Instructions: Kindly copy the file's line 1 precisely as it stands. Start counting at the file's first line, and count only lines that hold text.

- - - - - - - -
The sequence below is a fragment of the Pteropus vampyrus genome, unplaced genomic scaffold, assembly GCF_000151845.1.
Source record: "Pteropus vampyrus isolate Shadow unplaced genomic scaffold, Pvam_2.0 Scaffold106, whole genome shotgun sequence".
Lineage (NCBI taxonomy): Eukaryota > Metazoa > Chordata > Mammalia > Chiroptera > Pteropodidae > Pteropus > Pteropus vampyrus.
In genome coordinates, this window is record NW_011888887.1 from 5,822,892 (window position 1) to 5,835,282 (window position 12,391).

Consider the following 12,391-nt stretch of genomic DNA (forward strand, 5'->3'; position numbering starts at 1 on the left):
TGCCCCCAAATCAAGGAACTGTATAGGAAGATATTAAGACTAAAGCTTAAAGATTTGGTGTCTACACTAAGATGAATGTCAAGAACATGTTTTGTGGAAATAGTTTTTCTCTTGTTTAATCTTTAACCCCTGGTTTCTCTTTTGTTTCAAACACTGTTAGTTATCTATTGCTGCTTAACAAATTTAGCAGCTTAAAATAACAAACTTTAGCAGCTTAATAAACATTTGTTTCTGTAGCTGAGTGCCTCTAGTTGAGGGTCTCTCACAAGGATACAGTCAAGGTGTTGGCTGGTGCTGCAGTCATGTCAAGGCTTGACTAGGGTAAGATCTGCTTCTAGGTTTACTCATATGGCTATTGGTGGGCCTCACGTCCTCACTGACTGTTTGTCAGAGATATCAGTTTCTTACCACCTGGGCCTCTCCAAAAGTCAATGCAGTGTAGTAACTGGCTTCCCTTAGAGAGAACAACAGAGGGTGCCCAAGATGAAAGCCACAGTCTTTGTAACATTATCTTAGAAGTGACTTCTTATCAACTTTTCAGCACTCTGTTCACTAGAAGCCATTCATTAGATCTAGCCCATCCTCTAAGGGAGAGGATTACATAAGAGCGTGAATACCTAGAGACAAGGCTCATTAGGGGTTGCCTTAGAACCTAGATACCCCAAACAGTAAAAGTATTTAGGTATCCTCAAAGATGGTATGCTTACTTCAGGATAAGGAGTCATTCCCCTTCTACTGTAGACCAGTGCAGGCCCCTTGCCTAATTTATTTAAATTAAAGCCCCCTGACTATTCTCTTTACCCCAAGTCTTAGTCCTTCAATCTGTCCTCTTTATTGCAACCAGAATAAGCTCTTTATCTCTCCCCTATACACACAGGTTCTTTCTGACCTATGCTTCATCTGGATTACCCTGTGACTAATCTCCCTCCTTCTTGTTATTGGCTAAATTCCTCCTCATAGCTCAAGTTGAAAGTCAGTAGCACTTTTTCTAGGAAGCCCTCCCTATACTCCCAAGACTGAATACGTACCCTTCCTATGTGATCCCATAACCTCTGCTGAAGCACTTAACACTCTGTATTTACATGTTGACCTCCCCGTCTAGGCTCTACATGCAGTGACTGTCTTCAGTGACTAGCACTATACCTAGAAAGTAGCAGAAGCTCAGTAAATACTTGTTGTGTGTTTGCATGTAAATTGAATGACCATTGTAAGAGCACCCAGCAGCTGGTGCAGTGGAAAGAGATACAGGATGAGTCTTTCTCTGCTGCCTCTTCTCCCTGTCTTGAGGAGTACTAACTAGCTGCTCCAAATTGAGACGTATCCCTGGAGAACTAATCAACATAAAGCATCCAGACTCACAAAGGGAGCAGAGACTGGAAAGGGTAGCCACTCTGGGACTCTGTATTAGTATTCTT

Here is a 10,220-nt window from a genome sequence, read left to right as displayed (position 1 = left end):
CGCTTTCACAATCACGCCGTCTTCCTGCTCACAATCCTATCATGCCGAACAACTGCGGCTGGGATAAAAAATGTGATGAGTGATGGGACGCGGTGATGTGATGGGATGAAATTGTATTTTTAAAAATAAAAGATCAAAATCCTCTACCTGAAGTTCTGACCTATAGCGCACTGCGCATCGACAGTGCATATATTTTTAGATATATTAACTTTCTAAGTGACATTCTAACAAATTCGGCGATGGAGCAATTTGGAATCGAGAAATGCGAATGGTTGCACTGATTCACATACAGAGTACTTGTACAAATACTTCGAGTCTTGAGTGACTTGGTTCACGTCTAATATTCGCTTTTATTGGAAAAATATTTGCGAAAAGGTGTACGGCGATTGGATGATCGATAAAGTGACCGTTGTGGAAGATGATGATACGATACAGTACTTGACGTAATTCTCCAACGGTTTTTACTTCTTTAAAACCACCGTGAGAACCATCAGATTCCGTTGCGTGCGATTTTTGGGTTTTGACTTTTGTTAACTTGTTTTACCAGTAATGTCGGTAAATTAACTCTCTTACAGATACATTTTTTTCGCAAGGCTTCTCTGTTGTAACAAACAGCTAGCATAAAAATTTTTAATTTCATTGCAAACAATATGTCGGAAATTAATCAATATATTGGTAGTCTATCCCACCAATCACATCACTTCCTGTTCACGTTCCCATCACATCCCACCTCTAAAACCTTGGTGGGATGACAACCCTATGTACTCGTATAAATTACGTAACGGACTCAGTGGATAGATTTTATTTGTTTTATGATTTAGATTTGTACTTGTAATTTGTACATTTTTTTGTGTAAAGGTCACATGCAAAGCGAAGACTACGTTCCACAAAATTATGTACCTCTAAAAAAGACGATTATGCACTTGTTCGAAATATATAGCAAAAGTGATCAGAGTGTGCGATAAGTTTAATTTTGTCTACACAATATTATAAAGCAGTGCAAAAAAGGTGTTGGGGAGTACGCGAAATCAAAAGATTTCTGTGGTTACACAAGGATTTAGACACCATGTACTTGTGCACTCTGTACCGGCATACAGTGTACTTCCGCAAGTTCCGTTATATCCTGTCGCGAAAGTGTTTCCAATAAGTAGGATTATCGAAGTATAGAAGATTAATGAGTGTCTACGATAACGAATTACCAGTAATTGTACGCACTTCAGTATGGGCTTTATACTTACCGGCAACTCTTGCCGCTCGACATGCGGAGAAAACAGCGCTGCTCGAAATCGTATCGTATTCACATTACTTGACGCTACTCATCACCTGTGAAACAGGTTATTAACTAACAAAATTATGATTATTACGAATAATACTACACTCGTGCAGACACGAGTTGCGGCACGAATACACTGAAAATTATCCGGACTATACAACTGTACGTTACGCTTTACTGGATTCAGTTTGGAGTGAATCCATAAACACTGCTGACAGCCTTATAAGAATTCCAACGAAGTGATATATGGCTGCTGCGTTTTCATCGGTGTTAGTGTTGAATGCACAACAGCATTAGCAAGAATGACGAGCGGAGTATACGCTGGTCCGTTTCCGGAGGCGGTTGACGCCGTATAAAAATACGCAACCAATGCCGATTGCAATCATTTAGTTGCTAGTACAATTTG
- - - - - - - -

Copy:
The sequence below is a fragment of the Pteropus vampyrus genome, unplaced genomic scaffold, assembly GCF_000151845.1.